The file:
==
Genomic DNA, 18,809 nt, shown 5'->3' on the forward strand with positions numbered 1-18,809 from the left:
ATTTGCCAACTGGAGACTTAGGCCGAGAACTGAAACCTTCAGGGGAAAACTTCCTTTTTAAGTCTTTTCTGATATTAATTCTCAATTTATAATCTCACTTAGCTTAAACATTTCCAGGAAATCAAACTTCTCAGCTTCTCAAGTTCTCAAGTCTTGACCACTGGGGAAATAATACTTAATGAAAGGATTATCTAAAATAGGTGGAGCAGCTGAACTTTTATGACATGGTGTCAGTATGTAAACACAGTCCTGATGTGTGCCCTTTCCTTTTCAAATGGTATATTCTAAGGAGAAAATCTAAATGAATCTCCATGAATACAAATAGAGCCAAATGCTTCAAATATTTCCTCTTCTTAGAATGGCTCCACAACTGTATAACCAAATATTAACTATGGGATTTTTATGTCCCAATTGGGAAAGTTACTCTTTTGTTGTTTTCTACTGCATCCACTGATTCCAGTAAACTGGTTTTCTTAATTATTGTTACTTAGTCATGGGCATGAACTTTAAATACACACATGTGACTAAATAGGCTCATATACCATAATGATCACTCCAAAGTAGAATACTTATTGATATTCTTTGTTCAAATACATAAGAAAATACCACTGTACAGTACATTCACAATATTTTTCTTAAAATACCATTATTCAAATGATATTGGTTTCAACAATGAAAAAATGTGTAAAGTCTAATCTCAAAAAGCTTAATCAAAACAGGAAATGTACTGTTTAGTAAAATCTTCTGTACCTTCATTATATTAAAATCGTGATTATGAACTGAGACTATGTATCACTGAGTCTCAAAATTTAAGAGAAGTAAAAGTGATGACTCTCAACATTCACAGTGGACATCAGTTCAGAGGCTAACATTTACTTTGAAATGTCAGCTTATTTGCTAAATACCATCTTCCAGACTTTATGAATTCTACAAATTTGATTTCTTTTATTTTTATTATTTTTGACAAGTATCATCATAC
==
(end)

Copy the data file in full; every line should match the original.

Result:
Genomic DNA, 18,809 nt, shown 5'->3' on the forward strand with positions numbered 1-18,809 from the left:
ATTTGCCAACTGGAGACTTAGGCCGAGAACTGAAACCTTCAGGGGAAAACTTCCTTTTTAAGTCTTTTCTGATATTAATTCTCAATTTATAATCTCACTTAGCTTAAACATTTCCAGGAAATCAAACTTCTCAGCTTCTCAAGTTCTCAAGTCTTGACCACTGGGGAAATAATACTTAATGAAAGGATTATCTAAAATAGGTGGAGCAGCTGAACTTTTATGACATGGTGTCAGTATGTAAACACAGTCCTGATGTGTGCCCTTTCCTTTTCAAATGGTATATTCTAAGGAGAAAATCTAAATGAATCTCCATGAATACAAATAGAGCCAAATGCTTCAAATATTTCCTCTTCTTAGAATGGCTCCACAACTGTATAACCAAATATTAACTATGGGATTTTTATGTCCCAATTGGGAAAGTTACTCTTTTGTTGTTTTCTACTGCATCCACTGATTCCAGTAAACTGGTTTTCTTAATTATTGTTACTTAGTCATGGGCATGAACTTTAAATACACACATGTGACTAAATAGGCTCATATACCATAATGATCACTCCAAAGTAGAATACTTATTGATATTCTTTGTTCAAATACATAAGAAAATACCACTGTACAGTACATTCACAATATTTTTCTTAAAATACCATTATTCAAATGATATTGGTTTCAACAATGAAAAAATGTGTAAAGTCTAATCTCAAAAAGCTTAATCAAAACAGGAAATGTACTGTTTAGTAAAATCTTCTGTACCTTCATTATATTAAAATCGTGATTATGAACTGAGACTATGTATCACTGAGTCTCAAAATTTAAGAGAAGTAAAAGTGATGACTCTCAACATTCACAGTGGACATCAGTTCAGAGGCTAACATTTACTTTGAAATGTCAGCTTATTTGCTAAATACCATCTTCCAGACTTTATGAATTCTACAAATTTGATTTCTTTTATTTTTATTATTTTTGACAAGTATCATCATAC